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This could be Michael Wacha’s year to plant roots

Michael Wacha, who will be able to choose where he plays next season, has enjoyed his time with the Red Sox: “I’d most definitely like to stay. I love the city; my family loves the city. Yeah, I can see myself staying here.”Barry Chin/Globe Staff

MINNEAPOLIS — Michael Wacha has taken a series of one-year contracts since playing seven years with the Cardinals. It wasn’t by choice.

“I’d prefer a multi-year deal but never really been offered one,” he said.

Wacha will be a free agent again after this season and should have a chance to put down some roots.

The 31-year-old righthander, who faces the Twins on Wednesday night, is 9-1 with a 2.53 ERA in 16 starts for the Red Sox.

“He’s solid. Not only [on the field] but inside the clubhouse,” manager Alex Cora said Tuesday before the Red Sox’ 10-5 loss to the Twins. “Taking to players in the dugout, he’s awesome. A positive presence.”


Outside of a shoulder strain that cost him roughly eight starts, Wacha has had a strong first season in Boston. He hopes that can continue.

“I’ve loved it here. The staff has been great. The clubhouse and the guys have been great, being around them and learning,” he said. “It’s been a very positive experience.

“I’d most definitely like to stay. I love the city; my family loves the city. Yeah, I can see myself staying here.”

Wacha was in the Cardinals organization for eight years in all. He’s been the new kid in school every year since.

“When you come into a new clubhouse it does take a little bit of time to feel comfortable,” Wacha said. “There’s a learning curve. But getting to know a bunch of different players and work with a bunch of different staff, they all bring something different to the table.”

Wacha sounds like someone who wants to stick around Boston.Jim Davis/Globe Staff

Wacha had one-year deals with the Mets in 2020 ($3 million), the Rays in 2021 ($3 million), and now the Sox ($7 million). A strong finish to the season would position him to do better than that.

“I try not to think about stuff like that,” Wacha said. “Hopefully when the time comes, I’ll have a decision to make.”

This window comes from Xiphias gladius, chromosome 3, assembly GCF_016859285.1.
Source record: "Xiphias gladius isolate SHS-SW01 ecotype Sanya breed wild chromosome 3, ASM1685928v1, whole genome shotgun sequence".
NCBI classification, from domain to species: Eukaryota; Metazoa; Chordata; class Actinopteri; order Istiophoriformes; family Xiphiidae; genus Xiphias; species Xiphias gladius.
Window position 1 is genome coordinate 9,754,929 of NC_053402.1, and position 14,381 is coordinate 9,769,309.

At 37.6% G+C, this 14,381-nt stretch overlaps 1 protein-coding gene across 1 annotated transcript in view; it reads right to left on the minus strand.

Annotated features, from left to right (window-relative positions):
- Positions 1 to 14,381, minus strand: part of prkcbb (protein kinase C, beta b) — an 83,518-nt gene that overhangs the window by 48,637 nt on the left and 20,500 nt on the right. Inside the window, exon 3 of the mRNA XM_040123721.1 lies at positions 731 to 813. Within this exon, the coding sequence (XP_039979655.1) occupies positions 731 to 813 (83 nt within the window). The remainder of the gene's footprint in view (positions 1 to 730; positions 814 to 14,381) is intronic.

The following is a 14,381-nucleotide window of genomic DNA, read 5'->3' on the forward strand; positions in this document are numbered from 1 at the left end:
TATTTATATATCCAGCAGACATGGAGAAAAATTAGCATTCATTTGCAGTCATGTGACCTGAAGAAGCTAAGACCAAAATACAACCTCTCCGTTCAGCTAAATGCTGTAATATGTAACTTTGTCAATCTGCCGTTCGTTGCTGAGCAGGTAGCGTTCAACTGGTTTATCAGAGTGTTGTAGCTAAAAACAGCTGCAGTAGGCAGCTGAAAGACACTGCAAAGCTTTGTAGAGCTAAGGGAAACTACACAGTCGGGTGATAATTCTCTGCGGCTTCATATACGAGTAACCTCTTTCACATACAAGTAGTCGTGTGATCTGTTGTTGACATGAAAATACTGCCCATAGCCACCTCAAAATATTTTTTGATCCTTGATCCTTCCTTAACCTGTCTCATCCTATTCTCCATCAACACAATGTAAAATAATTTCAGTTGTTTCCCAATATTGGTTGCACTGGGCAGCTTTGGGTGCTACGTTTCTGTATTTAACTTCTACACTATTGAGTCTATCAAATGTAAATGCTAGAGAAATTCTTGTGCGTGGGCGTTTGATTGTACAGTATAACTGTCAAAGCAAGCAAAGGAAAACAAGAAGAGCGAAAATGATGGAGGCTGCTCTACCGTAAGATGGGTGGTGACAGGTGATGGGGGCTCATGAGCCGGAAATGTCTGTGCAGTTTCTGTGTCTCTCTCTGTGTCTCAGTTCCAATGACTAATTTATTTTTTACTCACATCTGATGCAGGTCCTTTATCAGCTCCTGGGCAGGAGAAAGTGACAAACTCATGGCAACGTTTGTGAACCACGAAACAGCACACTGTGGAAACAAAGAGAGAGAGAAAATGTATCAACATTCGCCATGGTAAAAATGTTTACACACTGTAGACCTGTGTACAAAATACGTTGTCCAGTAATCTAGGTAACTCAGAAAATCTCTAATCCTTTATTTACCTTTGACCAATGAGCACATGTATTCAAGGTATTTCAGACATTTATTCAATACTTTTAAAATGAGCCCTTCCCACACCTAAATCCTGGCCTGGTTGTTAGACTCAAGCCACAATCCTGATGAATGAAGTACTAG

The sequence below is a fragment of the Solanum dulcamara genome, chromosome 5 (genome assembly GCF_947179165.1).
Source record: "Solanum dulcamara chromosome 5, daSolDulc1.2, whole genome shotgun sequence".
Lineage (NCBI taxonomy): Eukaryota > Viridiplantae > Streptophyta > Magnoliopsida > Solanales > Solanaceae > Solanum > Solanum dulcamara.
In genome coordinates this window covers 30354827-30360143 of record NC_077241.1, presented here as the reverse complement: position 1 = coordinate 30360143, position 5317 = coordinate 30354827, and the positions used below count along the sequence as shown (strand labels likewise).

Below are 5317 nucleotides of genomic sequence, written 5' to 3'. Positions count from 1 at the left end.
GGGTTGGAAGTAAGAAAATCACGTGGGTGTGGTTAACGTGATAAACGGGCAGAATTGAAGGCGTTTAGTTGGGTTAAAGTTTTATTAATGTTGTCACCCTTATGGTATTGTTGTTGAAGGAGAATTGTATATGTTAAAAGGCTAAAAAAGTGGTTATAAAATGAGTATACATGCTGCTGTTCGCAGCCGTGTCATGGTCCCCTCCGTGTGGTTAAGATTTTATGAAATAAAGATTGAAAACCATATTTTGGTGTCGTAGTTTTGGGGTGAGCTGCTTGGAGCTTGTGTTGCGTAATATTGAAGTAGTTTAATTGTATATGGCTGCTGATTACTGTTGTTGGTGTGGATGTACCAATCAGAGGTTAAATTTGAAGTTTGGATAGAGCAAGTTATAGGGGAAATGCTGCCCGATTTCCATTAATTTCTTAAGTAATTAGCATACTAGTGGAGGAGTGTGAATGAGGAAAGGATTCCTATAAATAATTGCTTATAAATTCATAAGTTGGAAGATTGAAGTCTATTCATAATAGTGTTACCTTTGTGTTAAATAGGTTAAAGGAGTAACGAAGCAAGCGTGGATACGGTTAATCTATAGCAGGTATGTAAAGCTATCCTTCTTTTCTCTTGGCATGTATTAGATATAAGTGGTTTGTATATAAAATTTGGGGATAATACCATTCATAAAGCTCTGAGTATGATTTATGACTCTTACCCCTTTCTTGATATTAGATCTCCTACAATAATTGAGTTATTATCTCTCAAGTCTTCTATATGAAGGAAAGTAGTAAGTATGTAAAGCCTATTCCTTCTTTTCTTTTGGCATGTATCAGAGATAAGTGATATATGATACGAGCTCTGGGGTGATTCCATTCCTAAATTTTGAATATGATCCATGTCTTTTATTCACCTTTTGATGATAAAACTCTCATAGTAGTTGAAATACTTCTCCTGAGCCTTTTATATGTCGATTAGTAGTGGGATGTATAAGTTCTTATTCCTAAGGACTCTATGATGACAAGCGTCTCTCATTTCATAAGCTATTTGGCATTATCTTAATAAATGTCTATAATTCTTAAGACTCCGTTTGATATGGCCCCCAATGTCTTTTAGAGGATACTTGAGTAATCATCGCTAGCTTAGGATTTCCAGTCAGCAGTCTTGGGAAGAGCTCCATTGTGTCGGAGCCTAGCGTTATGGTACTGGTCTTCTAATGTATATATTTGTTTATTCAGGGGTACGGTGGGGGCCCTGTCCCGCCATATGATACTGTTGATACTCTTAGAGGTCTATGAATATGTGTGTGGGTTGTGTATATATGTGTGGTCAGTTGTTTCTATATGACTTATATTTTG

The free agent class could be headlined by veteran stars Jacob deGrom and Justin Verlander. DeGrom has said he plans to opt out of his deal with the Mets. Verlander has a $25 million player option for 2023 with the Astros.

Two cornerstones with their current teams, Dodgers lefthander Clayton Kershaw and Cardinals righthander Adam Wainwright, are at the end of their deals but are far more likely to stay in place or retire than jump to another team.

Another veteran, Charlie Morton, has made it clear he wants to stay close to his home in Florida. That would probably mean staying with the Braves or returning to the Rays.

That puts Wacha in a group that includes teammate Nate Eovaldi, Chris Bassitt, Mike Clevinger, Sonny Gray, Aaron Nola, Carlos Rodon, Noah Syndergaard, and Jameson Taillon.

Cora would welcome Wacha staying in Boston.

“It would be great,” he said. “I don’t mind managing Michael Wacha. We’ll see what the future holds.”

Setback for Houck

Continued back soreness kept Tanner Houck from throwing his scheduled session of live batting practice. He is now “on hold,” according to Cora.

Houck has been on the injured list since Aug. 6 with what the team described as “lower back inflammation,” but has since been revealed to be a disk issue.

This latest shutdown makes it less likely Houck pitches again this season. The righthander is 5-4 with a 3.15 ERA and eight saves in 32 appearances.


The news is better for Eovaldi, who has twice thrown off the mound as he recovers from a lat strain.

Youthful appearance

Crawford delivers to the plate in the first inning of Tuesday's loss.Abbie Parr/Associated Press

Kutter Crawford’s start Tuesday was the 33rd by a rookie for the Sox this season. That’s the most for the Sox since 2015 when they had 44. That team finished 78-84 . . . Bryan Mata had an inauspicious debut at Triple A Worcester. The 23-year-old righthander allowed one run on two hits over three innings against Buffalo at Polar Park. He walked four, struck out one, and threw 72 pitches (40 for strikes) . . . The Sox acquired 25-year-old reliever Taylor Broadway from the White Sox as the player to be named in the Aug. 1 deal that sent Jake Diekman to Chicago. Broadway, a sixth-round pick in 2021, has a 4.45 ERA in 52 appearances but has averaged 12.8 strikeouts per nine innings. He was assigned to Double A Portland . . . There were two scoring changes from recent Sox games. Rob Refsynder’s third-inning single at Baltimore Aug. 19 has been ruled a double because he was advancing before the throw to third. Also, Toronto’s Vladimir Guerrero Jr. lost an assist he was credited with against the Sox in the eighth inning last Thursday. Guerrero deflected a ball second baseman Santiago Espinal made a play on.

Peter Abraham can be reached at peter.abraham@globe.com. Follow him on Twitter @PeteAbe.